From education to employment

Apprenticeship quality, by Simon Waugh

I passionately believe that the key to irreversible growth in Apprenticeships is quality. The National Apprenticeship Service (NAS) is determined to address any quality issues and reform and remove any poor training. For a strong and growing economy, this country must possess a high level of skills to not only meet employer demand, but to ensure we are suitably equipped to provide the skilled workers that we need for the future.

The demand for apprentices is increasing year on year with many firms now also reaping the benefits of Apprenticeships, providing thousands of new opportunities to young people and adults.

The economy has seen a radical change in the nature of employment, with many more service sector jobs, and this has been reflected in Apprenticeship opportunities.

Apprenticeships have grown fastest in the service sector rather than traditional areas such as construction and engineering.  The range of occupations today is wide-ranging and diverse.  Apprenticeships have developed to match this.  Some of the fastest growing areas have been in IT, accountancy, childcare, health and retail.

The length of an Apprenticeship broadly correlates with age, so that the younger you are and less work experience you have, the more time it takes to achieve an Apprenticeship framework.  In the last full year of information, 16-18 year olds took on average 15 months to complete their Apprenticeships.  For 19-24 year olds this was just over 13 months and for 25+ adults one year.

Apprenticeship training for 25+ employees is shorter because of their ‘prior learning’ which is assessed before the training begins.  In most cases additional training takes place to bridge the gap to an Apprenticeship framework including addressing literacy and numeracy needs. However where training is shorter it should be paid at a suitably discounted rate and the Skills Funding Agency is ensuring that this is the case.

In the NAS, we are not only committed to increasing the number and range of Apprenticeships on offer, but to ensuring the quality and integrity is also maintained. No substandard provision will be tolerated and we are focused on rooting this out.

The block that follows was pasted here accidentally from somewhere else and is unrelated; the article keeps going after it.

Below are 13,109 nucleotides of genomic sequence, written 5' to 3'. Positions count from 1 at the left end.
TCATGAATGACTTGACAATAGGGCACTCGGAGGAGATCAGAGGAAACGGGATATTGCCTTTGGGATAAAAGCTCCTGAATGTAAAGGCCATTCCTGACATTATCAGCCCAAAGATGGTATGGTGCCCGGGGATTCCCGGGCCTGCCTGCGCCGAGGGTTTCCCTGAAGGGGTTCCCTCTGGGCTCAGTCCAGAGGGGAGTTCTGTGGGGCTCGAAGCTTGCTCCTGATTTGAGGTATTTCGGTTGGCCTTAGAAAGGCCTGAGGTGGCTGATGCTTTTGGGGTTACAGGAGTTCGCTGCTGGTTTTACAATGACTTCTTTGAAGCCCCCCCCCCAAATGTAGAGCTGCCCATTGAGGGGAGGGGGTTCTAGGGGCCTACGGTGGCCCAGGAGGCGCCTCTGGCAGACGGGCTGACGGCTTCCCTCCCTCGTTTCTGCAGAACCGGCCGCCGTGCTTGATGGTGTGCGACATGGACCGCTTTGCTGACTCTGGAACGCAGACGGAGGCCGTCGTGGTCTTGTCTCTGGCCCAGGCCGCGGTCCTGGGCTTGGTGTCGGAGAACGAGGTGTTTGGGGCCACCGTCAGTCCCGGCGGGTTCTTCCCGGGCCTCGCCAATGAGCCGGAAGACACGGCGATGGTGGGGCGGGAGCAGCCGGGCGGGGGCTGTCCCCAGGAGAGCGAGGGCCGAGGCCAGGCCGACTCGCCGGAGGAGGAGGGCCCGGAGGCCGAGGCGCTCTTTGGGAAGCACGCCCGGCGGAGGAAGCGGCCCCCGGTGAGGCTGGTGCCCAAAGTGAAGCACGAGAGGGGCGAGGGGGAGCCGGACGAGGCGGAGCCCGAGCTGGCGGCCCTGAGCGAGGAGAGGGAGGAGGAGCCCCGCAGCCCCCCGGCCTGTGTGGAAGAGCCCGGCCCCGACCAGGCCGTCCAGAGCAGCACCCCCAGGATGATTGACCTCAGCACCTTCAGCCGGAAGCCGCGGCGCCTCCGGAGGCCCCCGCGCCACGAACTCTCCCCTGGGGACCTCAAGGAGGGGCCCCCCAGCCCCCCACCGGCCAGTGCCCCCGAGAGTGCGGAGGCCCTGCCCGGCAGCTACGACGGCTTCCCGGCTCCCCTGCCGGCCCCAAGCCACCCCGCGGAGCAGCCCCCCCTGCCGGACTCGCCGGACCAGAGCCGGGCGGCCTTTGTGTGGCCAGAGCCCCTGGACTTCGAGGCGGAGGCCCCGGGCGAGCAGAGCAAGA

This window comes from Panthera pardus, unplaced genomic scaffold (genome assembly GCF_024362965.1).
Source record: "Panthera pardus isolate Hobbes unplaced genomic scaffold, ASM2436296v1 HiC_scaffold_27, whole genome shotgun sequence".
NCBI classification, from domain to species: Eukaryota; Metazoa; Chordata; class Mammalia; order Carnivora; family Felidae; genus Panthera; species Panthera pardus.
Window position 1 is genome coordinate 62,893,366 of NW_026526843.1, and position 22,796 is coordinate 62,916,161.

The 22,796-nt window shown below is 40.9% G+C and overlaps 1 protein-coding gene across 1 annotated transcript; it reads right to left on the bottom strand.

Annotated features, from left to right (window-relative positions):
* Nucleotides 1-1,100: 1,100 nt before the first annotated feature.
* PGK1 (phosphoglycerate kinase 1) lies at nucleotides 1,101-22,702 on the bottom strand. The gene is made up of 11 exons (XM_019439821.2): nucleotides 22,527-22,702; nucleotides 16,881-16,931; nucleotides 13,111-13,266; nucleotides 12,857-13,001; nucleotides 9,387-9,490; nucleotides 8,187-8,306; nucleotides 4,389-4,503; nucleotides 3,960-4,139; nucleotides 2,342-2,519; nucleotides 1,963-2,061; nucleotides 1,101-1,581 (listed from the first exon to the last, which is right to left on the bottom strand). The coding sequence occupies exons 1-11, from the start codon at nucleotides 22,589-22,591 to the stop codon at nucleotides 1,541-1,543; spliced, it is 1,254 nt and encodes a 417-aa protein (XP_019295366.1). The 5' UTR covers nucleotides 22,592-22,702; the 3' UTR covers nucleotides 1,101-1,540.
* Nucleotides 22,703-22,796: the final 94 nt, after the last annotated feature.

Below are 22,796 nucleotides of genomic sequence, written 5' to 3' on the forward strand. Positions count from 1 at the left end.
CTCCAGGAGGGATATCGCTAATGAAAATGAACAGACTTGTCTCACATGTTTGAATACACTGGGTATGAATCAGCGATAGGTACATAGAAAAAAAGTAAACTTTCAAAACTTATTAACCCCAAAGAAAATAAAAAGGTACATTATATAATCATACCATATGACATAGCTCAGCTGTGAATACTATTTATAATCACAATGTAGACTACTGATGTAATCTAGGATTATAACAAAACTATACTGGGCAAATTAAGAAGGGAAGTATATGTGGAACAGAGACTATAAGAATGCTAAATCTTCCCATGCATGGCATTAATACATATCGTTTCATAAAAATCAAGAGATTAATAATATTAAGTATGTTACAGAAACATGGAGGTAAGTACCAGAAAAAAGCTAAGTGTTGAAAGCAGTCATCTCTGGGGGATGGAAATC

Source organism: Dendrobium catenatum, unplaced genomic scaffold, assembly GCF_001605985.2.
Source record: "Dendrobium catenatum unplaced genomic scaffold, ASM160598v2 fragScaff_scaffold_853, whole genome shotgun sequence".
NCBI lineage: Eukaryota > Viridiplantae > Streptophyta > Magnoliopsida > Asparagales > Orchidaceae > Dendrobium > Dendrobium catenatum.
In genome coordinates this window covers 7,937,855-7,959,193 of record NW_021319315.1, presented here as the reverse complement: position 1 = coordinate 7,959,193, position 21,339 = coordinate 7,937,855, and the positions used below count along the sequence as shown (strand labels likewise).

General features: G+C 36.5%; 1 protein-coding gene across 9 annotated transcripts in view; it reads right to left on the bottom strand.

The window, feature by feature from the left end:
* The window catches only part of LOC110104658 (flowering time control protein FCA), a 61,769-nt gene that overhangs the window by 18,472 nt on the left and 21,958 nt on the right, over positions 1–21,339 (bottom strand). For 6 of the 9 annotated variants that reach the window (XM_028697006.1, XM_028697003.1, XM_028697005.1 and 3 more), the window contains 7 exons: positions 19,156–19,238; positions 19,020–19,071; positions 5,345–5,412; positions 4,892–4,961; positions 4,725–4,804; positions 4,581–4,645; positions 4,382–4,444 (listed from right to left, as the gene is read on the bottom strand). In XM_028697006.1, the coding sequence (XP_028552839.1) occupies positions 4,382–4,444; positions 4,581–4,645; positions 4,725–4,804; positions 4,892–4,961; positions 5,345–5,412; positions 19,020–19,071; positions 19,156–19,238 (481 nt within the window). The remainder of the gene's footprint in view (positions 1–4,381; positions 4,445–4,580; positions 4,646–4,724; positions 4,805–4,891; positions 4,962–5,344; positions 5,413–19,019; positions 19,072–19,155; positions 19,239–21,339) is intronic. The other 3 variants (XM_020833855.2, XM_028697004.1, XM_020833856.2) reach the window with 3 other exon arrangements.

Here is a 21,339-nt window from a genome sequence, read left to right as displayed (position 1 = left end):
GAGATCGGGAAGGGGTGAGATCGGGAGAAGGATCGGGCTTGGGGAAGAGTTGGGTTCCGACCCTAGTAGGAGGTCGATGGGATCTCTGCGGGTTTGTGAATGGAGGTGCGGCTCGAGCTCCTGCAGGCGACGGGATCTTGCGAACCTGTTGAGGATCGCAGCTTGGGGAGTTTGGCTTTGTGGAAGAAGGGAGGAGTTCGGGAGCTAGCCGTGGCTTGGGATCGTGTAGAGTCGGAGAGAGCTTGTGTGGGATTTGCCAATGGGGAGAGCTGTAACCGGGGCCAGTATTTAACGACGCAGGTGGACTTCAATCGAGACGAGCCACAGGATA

Following the introduction of the Specification for Apprenticeships Standards in England (SASE) we, with the support of the Skills Funding Agency, are already reviewing every short Apprenticeship programme. The review will closely consider the circumstances of each short Apprenticeship programme with the college or training provider so that we fully understand the delivery model and can make a judgement on whether the provision meets the comprehensive standards established for Apprenticeships.

Through this review we will determine that some provision, while not meeting these standards, still provides appropriate and valuable training for young people who would otherwise not be in education, training or employment. We will work with the providers and employers of such provision, to ensure that it is branded and funded appropriately and is only an Apprenticeship when it meets its approved standards

Throughout the review, our priority will be to remove Apprenticeship funding from provision which fails to meet the required standard, while maintaining provision that supports young people into employment or other training, as well as giving them the opportunity to progress on to a Higher Apprenticeship programme.

The Future

I am committed to developing progression routes for apprentices, so that Advanced Level Apprenticeship paths become the goal to which apprentices and employers aspire to. We will work closely with partners to ensure this becomes a reality for all the individuals and employers we serve.

I am confident that plans for the introduction of increasing Higher Apprenticeships (up to degree level), will pave the way for leading technical skills that are crucial for job creation and growth in fast moving industries such as IT, engineering and manufacturing.

This new pathway of Apprenticeship levels will help employers to attract and develop the very best candidates to support improved productivity and performance, as well as enhancing career opportunities for individuals. With many able young people looking more carefully at new options after A levels, we need to ensure Apprenticeships represent a suitable and rewarding route for them to take.

We will also continue to promote what we expect to see offered through an Apprenticeship; they should offer so much more than just the acquisition of specific qualifications, in particular the opportunity for young people to practise and learn alongside experienced workers transferring skills from one generation to the next.

As Apprenticeship opportunities increase and choices for individuals expand, we will continue to champion the benefits to those employers, who have not yet engaged, through dedicated support across all sectors. The quality of Apprenticeships depends greatly on the commitment of employers, young people and their trainers to mould the workforce and create our chief executives of the future.  Judging from the people I meet, our apprentices are in very good hands.

For further information on NAS and Apprenticeships visit us at

Simon Waugh is chairman of the National Apprenticeship Service (NAS)

Related Articles

Promises, Possibilities & Political Futures…

Tristan Arnison discusses the main UK parties’ education policies for the upcoming election. While specifics vary, common themes emerge around curriculum reform, skills training, and…